UPDATE: Cancer fighter admitted to health study despite shutdown - NEWS10 ABC: Albany, New York News, Weather, Sports

UPDATE: Cancer fighter admitted to health study despite shutdown setbacks

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Photo: Robert and his wife Dawn Photo: Robert and his wife Dawn
Photo: Robert and his wife Dawn Photo: Robert and his wife Dawn

SCHAGHTICOKE, N.Y. -- Relief has come for Robert Duncan, a Schaghticoke man battling a rare form of cancer who has been determined to show lawmakers in Washington how the shutdown is threatening people's lives.

It has been a little more than a week since the government shutdown caused three fourths of the staff at the National Institute of Health to be furloughed, and for people like Robert Duncan to be disconnected from their doctors that are undertaking life-saving clinical trials.

[STORY: Local man fights on after gov't shutdown puts clinical trial on hold]

But on Tuesday, Duncan received the greatest call he could hope for – and it came on his 24th wedding anniversary. Amid the government shutdown he fought to get in contact with his lawmakers – ultimately speaking with several and securing their support in getting the National Institute of Health reopened.

[STORY: Leaders take notice of local man's shutdown plight]

"That's wonderful, thank you. Goodbye now. That was the doctor. I'm just being accepted into the study," he said after answering a phone call while visiting his wife's grave on their wedding anniversary.

Duncan lost his wife, a woman who encouraged him to fight on, to cancer this summer.

"I can't imagine coming here, and having it happen when I'm celebrating my anniversary with my wife, life doesn't get any better than this. It's incredible," he said.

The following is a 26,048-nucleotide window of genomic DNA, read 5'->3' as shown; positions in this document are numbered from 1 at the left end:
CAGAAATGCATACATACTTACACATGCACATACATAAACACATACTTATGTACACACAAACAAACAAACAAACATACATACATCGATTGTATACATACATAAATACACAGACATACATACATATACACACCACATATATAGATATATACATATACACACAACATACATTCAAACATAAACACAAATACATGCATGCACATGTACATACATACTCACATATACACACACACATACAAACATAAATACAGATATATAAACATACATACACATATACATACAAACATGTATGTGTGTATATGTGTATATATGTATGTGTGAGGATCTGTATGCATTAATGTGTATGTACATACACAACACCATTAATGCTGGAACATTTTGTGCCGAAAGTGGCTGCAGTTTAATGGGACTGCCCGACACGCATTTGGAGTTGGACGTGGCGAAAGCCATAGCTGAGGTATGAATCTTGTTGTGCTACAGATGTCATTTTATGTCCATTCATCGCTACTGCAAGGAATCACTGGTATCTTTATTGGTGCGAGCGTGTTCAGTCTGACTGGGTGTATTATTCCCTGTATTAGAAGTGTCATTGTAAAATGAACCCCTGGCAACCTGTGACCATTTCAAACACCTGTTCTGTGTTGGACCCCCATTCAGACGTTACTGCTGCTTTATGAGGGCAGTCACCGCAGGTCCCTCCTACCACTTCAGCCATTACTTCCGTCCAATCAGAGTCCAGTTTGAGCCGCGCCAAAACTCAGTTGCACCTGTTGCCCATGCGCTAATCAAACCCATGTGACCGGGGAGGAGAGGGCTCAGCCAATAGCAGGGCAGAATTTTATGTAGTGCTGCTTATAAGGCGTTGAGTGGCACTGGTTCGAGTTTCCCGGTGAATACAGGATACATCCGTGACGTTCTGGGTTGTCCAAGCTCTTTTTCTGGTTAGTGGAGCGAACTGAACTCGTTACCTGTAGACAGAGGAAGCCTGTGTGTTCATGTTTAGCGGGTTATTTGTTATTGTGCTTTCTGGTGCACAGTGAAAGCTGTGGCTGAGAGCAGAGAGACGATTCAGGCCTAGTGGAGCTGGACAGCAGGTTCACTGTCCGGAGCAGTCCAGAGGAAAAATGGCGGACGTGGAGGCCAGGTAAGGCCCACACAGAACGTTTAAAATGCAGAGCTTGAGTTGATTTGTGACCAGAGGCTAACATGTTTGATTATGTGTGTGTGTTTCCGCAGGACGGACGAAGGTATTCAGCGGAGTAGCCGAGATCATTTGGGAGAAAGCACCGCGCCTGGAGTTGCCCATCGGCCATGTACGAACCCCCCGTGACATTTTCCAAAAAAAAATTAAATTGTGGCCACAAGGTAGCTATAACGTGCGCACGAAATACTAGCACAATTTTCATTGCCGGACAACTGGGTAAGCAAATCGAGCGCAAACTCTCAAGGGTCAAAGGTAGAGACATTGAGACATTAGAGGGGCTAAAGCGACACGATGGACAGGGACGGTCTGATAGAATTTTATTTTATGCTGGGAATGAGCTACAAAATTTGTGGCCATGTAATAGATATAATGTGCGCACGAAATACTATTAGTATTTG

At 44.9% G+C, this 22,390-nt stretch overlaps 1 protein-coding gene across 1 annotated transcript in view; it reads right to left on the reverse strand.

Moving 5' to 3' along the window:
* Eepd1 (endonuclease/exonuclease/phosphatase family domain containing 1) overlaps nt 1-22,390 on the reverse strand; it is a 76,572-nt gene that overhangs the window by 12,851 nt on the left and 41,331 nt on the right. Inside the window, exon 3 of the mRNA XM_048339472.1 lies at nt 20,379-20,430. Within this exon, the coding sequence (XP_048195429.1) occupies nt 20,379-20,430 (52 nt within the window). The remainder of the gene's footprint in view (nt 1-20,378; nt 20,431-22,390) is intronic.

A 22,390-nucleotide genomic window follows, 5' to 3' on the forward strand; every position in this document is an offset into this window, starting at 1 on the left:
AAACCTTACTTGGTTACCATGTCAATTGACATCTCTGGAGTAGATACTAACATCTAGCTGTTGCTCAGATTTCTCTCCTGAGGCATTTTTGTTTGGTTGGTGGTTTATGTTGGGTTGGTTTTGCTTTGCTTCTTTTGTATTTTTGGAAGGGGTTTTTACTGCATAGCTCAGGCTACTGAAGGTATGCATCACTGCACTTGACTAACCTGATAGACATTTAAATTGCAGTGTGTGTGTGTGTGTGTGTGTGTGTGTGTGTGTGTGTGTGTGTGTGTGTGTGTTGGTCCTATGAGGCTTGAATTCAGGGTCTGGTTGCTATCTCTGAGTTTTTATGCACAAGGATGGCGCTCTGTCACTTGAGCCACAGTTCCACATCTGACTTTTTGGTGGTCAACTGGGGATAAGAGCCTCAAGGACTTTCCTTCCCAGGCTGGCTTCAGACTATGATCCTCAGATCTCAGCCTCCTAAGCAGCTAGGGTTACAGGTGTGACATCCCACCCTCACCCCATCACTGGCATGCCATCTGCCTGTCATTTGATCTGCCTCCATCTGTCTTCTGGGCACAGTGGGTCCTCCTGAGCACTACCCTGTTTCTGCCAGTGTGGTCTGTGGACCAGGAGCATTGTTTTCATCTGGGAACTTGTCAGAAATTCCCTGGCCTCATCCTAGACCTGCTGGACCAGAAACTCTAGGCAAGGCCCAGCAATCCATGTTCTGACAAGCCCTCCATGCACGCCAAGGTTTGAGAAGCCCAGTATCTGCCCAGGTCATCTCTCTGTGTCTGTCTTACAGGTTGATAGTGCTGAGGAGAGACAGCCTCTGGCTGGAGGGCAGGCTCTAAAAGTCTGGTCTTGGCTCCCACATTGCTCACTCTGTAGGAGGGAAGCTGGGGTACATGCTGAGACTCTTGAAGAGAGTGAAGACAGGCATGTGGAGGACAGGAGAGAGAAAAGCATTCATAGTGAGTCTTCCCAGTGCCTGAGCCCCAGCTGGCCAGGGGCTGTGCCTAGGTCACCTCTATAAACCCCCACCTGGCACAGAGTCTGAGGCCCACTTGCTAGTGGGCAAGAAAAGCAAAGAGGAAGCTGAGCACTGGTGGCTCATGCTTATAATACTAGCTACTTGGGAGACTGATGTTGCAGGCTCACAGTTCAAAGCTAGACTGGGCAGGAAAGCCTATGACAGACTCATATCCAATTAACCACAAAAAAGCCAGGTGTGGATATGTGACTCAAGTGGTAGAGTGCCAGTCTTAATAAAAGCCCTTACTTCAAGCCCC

[STORY: Update on a local man's fight for cancer treatment]

It's been an incredible journey for Duncan, who has been trying for years to get into a clinical trial at NIH so doctors could study his rare form of bone marrow cancer. He is one of only four people alive who have this rare type of cancer, and Duncan hopes his clinical trial can help doctors learn more about the disease and use that knowledge to help treat and one day find a cure.

"This facility is the last hope for many people," he said.

His doctor at NIH told him Tuesday that his tests had been completed, and they want him to visit next week for further tests.

"I can't fathom how all these things are happening, and in such a short time," he said.

That's because just last Wednesday, Duncan couldn't reach his doctors, his congressman, or senators, and he didn't know if he was going to be accepted into NIH -- his last hope.

"Dawn had to be there with me, had to be. It's just so extraordinary," he said. "I want to make sure that no one else, because of the shutdown, ever ends up here because of that."

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